Tuesday, May 02, 2006

UNC Terrorist Update

The radical Islamist who drove his SUV into a crowd of people at UNC-Chapel Hill has been indicted:

A man charged with trying to kill students at the University of North Carolina at Chapel Hill by driving through a popular campus gathering spot was indicted Monday on nine counts of attempted first-degree murder.

Mohammed Taheri-Azar, a UNC-Chapel Hill graduate, also was indicted on four counts of assault with a deadly weapon with intent to kill and five counts of assault with a deadly weapon with intent to kill inflicting serious injury.

Taheri-Azar is accused of driving through the gathering spot, known as the Pit, on March 3, hitting nine people. He has said his actions were in retaliation for the deaths of Muslims throughout the world caused by the United States.

When he gets convicted and sentenced to at least 20 years in prison, it will hopefully give others in America pause for thought before acting on a vendetta against "the oppressors of Muslims." Then again, the types of people who engage in this sort of jihad aren't usually the types of people that deal well with reason.

Monday, May 01, 2006

The CIA's War Against The Bush Administration

Stephen Hayes has a must read column entitled "The New McCarthyism." Opening graphs:

ON APRIL 19, 2006, security personnel from the Central Intelligence Agency escorted a senior CIA official from her office, withdrew her Top Secret clearance, and terminated her employment. The CIA did not name the officer. She was fired after she "acknowledged having unauthorized discussions with reporters in which the officer knowingly and willfully shared classified intelligence, including operational information."

The CIA did not name her, but several news organizations reported that the official was Mary McCarthy, whose most recent position at the Agency was in the office of the inspector general. Two days later, when McCarthy denied disclosing classified information to reporters, she asked a former colleague, Rand Beers, to make the statement on her behalf.

It was an interesting choice. McCarthy had worked for Beers on the National Security Council under President Bill Clinton. They had apparently remained close, even after Beers quit his position in the new administration and became a leading critic of the counterterrorism policies of George W. Bush. Or perhaps the two had remained close because Beers quit his position to criticize the Bush administration...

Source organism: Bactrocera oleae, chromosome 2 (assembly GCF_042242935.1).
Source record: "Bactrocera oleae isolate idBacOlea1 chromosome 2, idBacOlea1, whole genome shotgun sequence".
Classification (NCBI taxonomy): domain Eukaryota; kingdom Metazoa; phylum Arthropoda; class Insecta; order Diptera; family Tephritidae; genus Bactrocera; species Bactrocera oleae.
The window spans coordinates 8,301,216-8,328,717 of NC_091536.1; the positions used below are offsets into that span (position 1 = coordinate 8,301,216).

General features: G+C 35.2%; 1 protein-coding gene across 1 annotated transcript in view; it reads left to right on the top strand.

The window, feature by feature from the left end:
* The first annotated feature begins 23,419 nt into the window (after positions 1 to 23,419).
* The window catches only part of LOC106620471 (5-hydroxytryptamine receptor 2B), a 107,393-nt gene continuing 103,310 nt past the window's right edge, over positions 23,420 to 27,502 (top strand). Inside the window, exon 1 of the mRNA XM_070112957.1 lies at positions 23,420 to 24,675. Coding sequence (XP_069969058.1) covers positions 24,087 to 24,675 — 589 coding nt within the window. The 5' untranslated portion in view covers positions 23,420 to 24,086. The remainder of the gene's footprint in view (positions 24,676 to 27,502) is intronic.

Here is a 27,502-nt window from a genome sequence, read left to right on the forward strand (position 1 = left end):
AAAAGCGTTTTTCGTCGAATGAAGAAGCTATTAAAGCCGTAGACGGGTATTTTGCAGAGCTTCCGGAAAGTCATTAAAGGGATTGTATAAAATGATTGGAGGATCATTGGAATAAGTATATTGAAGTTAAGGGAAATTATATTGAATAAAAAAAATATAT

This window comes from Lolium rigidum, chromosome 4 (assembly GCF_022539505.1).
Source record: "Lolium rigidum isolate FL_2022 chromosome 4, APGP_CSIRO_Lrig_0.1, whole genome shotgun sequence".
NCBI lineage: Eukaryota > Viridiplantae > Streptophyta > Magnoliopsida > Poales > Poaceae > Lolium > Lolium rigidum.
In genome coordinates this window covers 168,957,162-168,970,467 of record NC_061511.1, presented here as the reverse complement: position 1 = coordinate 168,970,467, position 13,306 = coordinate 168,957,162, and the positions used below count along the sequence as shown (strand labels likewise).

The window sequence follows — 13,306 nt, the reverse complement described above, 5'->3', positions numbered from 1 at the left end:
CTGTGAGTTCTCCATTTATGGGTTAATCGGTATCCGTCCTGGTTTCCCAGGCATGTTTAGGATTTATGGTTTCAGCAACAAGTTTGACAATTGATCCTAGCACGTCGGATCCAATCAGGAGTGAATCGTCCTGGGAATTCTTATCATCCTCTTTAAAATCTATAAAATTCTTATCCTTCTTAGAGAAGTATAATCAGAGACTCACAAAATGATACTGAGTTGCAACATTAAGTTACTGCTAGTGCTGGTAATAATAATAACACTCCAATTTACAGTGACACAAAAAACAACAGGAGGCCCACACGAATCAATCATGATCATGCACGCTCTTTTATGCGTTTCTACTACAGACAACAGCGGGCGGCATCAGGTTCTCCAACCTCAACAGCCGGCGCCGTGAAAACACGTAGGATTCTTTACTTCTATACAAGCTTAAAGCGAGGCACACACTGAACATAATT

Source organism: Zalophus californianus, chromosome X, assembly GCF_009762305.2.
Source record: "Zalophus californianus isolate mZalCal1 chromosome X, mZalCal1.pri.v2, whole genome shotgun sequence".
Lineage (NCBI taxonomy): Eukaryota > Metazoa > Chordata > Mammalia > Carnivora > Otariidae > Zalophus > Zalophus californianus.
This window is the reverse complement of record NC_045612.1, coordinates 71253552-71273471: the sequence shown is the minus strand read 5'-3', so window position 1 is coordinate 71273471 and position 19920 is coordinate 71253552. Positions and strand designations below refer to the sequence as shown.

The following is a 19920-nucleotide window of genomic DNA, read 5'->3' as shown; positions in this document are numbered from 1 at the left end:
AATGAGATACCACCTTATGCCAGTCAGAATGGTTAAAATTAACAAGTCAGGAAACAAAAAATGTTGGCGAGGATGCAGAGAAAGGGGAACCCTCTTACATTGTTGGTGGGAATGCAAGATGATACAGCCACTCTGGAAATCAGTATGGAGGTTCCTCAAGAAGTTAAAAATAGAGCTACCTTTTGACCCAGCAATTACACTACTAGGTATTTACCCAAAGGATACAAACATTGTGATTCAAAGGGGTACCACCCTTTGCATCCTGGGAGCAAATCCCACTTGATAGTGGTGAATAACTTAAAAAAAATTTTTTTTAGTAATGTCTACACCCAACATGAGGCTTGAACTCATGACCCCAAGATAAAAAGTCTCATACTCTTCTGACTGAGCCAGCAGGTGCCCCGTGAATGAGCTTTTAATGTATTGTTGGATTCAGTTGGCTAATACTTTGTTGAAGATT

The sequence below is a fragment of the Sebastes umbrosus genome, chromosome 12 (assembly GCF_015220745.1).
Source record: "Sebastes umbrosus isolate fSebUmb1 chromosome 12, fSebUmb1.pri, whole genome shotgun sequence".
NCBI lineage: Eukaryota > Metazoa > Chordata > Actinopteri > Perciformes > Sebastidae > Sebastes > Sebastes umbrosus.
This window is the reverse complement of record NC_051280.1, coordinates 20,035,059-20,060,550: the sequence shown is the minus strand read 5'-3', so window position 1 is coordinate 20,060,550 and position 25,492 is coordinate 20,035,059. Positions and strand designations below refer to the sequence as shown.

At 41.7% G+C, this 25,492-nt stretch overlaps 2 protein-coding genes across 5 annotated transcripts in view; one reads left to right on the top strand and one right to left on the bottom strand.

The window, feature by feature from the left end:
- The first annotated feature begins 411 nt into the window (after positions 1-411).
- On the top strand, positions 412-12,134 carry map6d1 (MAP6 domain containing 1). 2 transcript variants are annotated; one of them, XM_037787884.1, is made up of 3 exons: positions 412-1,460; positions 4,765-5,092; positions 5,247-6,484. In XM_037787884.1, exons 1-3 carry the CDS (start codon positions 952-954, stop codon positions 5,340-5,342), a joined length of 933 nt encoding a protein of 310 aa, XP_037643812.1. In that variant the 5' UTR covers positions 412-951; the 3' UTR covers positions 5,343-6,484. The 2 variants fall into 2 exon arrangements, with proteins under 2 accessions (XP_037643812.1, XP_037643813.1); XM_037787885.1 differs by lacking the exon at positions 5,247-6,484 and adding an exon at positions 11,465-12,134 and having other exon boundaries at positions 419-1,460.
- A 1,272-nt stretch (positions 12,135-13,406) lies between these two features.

Read the whole thing. (HT: Hugh Hewitt)

The Mohammed Cartoons, Revisited

One of the reasons for publication of the cartoons was that by not publishing them, we were setting a horrible precedent that would force to give in to other demands under the threat of violence. After time, the demands of the radical Islamists would be so far from their original calls for "respect" and "civility" that the relationship between the demands might even become indistinguishable.

Well it appears as though Germany might already being seeing itself take steps in that direcion. Details here.

It only serves as a reminder that when threats and violence are met with concessions and appeasement, there will only be more threats and violence, and problems aren't solved unless you confront them.

The Immigration March

Huge roundup courtesy of Instapundit and Michelle Malkin.

The march, however, is just a big show. It will get a lot of press coverage and be talked about extensively for the next few days, but the likelihood that it accomplishes anything other than boost news ratings is unlikely.

As we saw from the Senate's breakdown in the past weeks, immigration policy is going nowhere until we see some new faces in Congress. The House bill was a good one, but the Senate compromise took away all of the House bill's successes, and the end result was not much different than what we started with.

But none of this should phase those who organized today's rallies. They don't want immigration reform. If they were arguing for amnesties or greater rights for the workers already here, then they would not have had the problem with the House bill that they did. They would have known that by getting behind the border security plan they could have had greater standing in arguing for those immgirants that had already crossed the border.

But the truth is that the organizers don't want compromise or solution, they only seek to divide and anger. The uproar they seek to creat is merely their latest pot shot at the administration. The effect of the march will be brief but insignificant. The efforts at immigration reform will subside as soon as they realize the only chance at changing policy will come after November this year.